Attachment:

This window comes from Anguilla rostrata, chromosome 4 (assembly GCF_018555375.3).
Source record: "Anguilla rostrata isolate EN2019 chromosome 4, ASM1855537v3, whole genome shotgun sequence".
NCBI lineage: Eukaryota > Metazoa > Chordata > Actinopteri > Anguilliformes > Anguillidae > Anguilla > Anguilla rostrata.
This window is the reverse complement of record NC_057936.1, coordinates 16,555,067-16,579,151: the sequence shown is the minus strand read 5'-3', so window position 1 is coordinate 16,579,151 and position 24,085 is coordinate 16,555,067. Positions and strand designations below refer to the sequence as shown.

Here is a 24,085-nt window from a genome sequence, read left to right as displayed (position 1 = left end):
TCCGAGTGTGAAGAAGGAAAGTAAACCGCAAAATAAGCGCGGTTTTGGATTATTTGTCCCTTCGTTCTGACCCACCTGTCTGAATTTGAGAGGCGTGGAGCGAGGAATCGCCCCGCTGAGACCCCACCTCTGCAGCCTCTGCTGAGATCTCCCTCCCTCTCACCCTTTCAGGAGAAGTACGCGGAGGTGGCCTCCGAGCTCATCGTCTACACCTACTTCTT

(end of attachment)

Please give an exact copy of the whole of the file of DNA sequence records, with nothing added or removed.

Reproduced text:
This window comes from Anguilla rostrata, chromosome 4 (assembly GCF_018555375.3).
Source record: "Anguilla rostrata isolate EN2019 chromosome 4, ASM1855537v3, whole genome shotgun sequence".
NCBI lineage: Eukaryota > Metazoa > Chordata > Actinopteri > Anguilliformes > Anguillidae > Anguilla > Anguilla rostrata.
This window is the reverse complement of record NC_057936.1, coordinates 16,555,067-16,579,151: the sequence shown is the minus strand read 5'-3', so window position 1 is coordinate 16,579,151 and position 24,085 is coordinate 16,555,067. Positions and strand designations below refer to the sequence as shown.

Here is a 24,085-nt window from a genome sequence, read left to right as displayed (position 1 = left end):
TCCGAGTGTGAAGAAGGAAAGTAAACCGCAAAATAAGCGCGGTTTTGGATTATTTGTCCCTTCGTTCTGACCCACCTGTCTGAATTTGAGAGGCGTGGAGCGAGGAATCGCCCCGCTGAGACCCCACCTCTGCAGCCTCTGCTGAGATCTCCCTCCCTCTCACCCTTTCAGGAGAAGTACGCGGAGGTGGCCTCCGAGCTCATCGTCTACACCTACTTCTT